What inspired you to act as a ‘hub’ for Being Human 2018?
What’s not to love about the concept of Being Human? Research impact and its translation in Australia is different from that in the UK so it’s exciting to bring over the unique reciprocity embedded in the ‘two-way street’ model of the festival. The Faculty of Arts at Melbourne is proud of its history of supporting the humanities and our commitment to innovative research, teaching and community outreach. And so, with the humanities disciplines sitting at the heart of the University, this festival offers the opportunity to connect us to the broader public and actively engages us in the celebration and debate of what it means to be human. Adding to this, we can draw on the strength of Melbourne as Australia’s cultural capital whilst re-imagining what a festival can achieve.
How does your programme respond to our ‘Origins and Endings’ theme? Can you tell us about a few highlights from your programme? What are you most excited about and what can people look forward to?
Exploring the idea of origins and endings in Australia is highly relevant at the moment, thinking of how many prime ministers we’ve turned over in recent years, or the various responses to our cultural identity as a nation of migrants. Aboriginal and Torres Strait Islander peoples have the longest continuous living culture in the world and therefore origins and endings is a continual conversation in Australia. With such a breadth of choice, we had to get specific. The Faculty of Arts has a strong Classics department: as one of the founding disciplines of the University, the study of Classics provokes rigorous intellectual engagement with the foundations of our society. Taking this engagement out into the public, our events include: a walking tour uncovering the mythic origins of Rome, Melbourne and the University, and a quiz night delving into general knowledge of all things ancient. I am also excited by two events that cover departure, journey and arrival. Dr Una McIlvenna researches emotional responses to public execution in the early modern era, and she will bring this into an Australian context by investigating convict and execution ballads in ‘Bound for Botany Bay: singing Australia’s convict history’. Associate Professor Sara Wills will host a facilitated dinner, ‘Narrating belonging from Origins to Endings’, where migrants and refugees will share their stories of migration, multiculturalism and identity over a shared meal.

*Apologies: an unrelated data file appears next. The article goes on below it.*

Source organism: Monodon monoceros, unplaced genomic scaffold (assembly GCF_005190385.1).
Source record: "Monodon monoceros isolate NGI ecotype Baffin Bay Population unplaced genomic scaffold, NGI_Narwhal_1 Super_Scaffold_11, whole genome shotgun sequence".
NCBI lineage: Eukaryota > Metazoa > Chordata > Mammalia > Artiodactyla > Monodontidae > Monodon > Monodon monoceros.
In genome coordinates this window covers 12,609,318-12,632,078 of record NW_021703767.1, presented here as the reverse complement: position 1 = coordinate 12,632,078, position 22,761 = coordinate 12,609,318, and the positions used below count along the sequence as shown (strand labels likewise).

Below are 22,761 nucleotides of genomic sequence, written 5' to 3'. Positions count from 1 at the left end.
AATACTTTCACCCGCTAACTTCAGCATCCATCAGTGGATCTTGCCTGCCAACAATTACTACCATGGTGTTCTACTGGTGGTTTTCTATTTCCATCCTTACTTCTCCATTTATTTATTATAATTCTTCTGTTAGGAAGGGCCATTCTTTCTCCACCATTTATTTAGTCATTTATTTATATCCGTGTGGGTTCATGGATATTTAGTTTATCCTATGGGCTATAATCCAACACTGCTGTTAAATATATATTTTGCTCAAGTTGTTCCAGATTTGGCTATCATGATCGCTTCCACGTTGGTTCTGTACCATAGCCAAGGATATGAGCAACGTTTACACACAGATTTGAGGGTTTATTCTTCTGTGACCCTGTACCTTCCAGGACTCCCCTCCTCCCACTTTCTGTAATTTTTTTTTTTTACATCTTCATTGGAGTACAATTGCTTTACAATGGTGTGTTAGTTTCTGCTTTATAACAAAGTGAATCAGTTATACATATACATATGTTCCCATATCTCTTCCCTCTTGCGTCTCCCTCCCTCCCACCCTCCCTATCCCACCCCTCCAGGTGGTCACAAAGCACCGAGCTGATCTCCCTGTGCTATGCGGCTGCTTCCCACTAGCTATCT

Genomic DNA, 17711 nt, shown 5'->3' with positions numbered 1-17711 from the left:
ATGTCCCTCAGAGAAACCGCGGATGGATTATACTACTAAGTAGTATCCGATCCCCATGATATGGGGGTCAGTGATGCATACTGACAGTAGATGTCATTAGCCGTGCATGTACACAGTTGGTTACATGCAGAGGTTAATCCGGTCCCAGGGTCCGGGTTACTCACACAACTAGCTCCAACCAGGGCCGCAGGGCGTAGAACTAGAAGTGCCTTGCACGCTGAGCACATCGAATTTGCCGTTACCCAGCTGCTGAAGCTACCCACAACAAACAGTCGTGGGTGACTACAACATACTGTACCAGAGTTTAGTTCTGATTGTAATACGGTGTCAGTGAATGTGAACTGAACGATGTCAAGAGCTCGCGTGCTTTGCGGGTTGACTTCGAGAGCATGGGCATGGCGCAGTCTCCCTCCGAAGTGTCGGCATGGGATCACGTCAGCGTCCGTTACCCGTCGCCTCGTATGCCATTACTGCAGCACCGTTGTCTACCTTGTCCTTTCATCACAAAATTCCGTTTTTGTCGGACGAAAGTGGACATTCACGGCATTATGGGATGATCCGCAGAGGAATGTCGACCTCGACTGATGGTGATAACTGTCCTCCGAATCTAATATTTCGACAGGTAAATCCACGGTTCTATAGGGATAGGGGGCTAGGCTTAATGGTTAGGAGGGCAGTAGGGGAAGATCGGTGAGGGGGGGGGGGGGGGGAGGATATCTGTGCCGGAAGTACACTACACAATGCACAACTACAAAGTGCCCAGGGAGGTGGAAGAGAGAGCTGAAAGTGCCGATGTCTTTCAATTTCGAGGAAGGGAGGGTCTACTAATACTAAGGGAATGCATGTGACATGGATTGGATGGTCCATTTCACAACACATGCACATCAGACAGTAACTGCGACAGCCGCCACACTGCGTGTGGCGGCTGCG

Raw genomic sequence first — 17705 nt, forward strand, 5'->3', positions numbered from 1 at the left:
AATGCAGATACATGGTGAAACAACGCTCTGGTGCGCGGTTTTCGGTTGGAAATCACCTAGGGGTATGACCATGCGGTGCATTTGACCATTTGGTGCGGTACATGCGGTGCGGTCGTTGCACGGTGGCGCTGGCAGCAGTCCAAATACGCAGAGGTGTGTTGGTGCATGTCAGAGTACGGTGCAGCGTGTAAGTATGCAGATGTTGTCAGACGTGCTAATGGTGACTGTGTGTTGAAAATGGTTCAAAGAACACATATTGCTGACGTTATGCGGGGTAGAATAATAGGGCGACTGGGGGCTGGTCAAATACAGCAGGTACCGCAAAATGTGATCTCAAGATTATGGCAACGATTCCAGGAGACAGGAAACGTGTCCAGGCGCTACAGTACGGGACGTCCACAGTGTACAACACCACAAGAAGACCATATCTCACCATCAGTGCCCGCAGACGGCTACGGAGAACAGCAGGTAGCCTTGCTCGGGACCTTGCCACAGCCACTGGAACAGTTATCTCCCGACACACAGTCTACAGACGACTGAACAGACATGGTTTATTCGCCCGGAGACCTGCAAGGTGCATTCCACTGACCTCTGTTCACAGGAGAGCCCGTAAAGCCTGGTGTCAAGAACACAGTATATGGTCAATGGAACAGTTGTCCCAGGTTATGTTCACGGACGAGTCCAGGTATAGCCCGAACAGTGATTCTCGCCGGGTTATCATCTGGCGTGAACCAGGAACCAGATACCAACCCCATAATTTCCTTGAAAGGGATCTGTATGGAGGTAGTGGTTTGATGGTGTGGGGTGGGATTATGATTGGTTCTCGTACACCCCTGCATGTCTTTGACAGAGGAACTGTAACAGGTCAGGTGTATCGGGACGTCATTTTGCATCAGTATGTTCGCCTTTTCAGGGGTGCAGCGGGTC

What have you found out about academic collaboration that you didn’t know before you started putting the programme together?
My academic colleagues have been instantly inspired when I say ‘no sage on a stage’! Introducing the notion of communicating research in non-traditional ways has opened up new ideas of delivering our events and a change from business as usual. It is empowering as an engagement and events professional to draw on a different tool-kit as well, that is, focussing on successful impact through engagement with a mutually beneficial outcome for researcher and participant. Not only this, but the importance of evaluation brings a different approach too – thinking not just about attendance numbers, but the impact of the event and emphasis on research. Questions around changing the audiences’ perception of the value of humanities, or even their understanding of humanities funding, means we are celebrating the vitality and social relevance of humanities research.
What will people in Melbourne get out of coming to these events?
Recently Professor Sarah Churchwell and Associate Professor Sara Wills wrote about the imperative for a festival like Being Human, and they said: “… the festival engages the public in critical and creative thinking about ‘being human’ and the role of the humanities at a time when it is more important than ever to cultivate the skills, aptitudes and moral imagination that enable us to live with complexity and difference. Initiating a unique and much-needed public forum for debate and activity, Being Human demonstrates that the humanities should not sit in splendid isolation from other forms of knowledge but should inform the public and the shape of our society. It can and should, for example, inform public policy, an arena in which we need to ask moral questions about how best to meet people's needs. And it can and should have a huge social and economic impact, helping to determine how workplaces are best organised, how companies can prosper and also support cities to thrive.”